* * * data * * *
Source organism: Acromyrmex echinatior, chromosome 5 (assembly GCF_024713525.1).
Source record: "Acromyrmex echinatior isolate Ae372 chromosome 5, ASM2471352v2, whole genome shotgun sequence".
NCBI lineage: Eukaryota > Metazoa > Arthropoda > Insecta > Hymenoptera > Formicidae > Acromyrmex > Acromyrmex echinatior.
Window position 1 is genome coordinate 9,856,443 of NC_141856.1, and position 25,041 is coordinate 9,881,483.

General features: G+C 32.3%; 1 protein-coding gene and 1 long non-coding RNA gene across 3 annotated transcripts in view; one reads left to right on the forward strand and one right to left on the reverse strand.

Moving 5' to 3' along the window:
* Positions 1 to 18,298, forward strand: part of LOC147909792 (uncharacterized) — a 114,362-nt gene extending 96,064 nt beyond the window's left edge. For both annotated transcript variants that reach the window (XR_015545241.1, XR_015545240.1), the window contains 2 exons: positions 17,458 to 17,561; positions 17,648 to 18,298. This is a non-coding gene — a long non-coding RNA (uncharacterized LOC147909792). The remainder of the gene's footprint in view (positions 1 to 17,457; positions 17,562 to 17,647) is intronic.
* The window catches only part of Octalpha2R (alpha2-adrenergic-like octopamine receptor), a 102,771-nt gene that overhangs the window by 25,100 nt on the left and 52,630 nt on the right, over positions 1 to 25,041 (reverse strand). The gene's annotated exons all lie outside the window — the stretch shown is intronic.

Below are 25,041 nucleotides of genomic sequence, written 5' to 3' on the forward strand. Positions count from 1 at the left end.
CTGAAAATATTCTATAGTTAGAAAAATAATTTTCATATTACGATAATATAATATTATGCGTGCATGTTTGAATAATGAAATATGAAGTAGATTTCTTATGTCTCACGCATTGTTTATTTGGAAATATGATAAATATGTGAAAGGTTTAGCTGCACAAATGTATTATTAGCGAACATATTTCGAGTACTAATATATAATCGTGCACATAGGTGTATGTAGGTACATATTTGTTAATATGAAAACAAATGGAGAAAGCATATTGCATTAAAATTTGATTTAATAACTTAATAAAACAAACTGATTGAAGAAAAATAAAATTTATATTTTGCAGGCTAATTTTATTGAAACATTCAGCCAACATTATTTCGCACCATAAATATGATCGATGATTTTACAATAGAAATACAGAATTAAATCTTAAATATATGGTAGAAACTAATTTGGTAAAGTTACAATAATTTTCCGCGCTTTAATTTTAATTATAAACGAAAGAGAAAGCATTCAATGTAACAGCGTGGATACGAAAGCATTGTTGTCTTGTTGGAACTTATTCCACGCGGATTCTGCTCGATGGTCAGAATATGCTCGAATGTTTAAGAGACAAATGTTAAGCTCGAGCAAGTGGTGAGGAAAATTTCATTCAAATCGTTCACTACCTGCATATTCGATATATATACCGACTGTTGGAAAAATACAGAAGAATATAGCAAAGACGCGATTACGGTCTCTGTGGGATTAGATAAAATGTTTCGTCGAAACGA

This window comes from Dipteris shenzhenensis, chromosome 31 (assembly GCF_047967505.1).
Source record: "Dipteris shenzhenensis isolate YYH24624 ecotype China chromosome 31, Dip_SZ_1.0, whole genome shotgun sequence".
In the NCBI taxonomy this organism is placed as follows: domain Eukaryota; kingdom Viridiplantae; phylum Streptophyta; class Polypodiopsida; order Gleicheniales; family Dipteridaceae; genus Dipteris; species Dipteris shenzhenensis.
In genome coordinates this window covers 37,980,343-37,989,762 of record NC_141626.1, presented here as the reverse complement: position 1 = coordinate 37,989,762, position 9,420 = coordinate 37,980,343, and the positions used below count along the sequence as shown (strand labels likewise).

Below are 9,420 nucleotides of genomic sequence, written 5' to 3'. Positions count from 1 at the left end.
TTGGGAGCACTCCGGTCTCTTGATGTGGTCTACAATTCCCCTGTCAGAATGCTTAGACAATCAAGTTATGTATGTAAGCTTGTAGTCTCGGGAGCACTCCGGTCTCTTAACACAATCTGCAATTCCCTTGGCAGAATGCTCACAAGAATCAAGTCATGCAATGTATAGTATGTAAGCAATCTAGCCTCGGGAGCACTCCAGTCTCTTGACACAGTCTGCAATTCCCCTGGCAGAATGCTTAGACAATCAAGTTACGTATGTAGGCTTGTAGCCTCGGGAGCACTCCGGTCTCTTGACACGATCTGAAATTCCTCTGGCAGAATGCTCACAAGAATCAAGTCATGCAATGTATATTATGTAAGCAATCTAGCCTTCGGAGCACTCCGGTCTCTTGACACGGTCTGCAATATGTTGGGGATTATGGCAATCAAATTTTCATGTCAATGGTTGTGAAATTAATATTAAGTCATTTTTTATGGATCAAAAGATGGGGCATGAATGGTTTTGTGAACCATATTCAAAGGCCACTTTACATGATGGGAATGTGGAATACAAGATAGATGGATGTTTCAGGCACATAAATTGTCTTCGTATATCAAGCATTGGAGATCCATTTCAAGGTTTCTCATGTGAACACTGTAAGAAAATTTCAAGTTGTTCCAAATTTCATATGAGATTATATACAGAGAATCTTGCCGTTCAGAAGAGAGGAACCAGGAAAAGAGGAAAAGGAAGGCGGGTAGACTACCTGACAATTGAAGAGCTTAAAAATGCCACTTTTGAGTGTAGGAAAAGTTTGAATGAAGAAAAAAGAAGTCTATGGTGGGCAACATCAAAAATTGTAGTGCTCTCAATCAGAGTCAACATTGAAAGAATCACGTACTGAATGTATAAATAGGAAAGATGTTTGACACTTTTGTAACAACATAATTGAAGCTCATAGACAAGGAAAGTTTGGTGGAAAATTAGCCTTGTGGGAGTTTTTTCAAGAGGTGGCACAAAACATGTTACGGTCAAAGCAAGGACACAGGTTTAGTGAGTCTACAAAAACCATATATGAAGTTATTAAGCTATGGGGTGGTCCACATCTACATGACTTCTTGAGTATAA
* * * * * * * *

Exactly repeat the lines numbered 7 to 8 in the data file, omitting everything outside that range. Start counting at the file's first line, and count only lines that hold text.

* Positions 1 to 18,298, forward strand: part of LOC147909792 (uncharacterized) — a 114,362-nt gene extending 96,064 nt beyond the window's left edge. For both annotated transcript variants that reach the window (XR_015545241.1, XR_015545240.1), the window contains 2 exons: positions 17,458 to 17,561; positions 17,648 to 18,298. This is a non-coding gene — a long non-coding RNA (uncharacterized LOC147909792). The remainder of the gene's footprint in view (positions 1 to 17,457; positions 17,562 to 17,647) is intronic.
* The window catches only part of Octalpha2R (alpha2-adrenergic-like octopamine receptor), a 102,771-nt gene that overhangs the window by 25,100 nt on the left and 52,630 nt on the right, over positions 1 to 25,041 (reverse strand). The gene's annotated exons all lie outside the window — the stretch shown is intronic.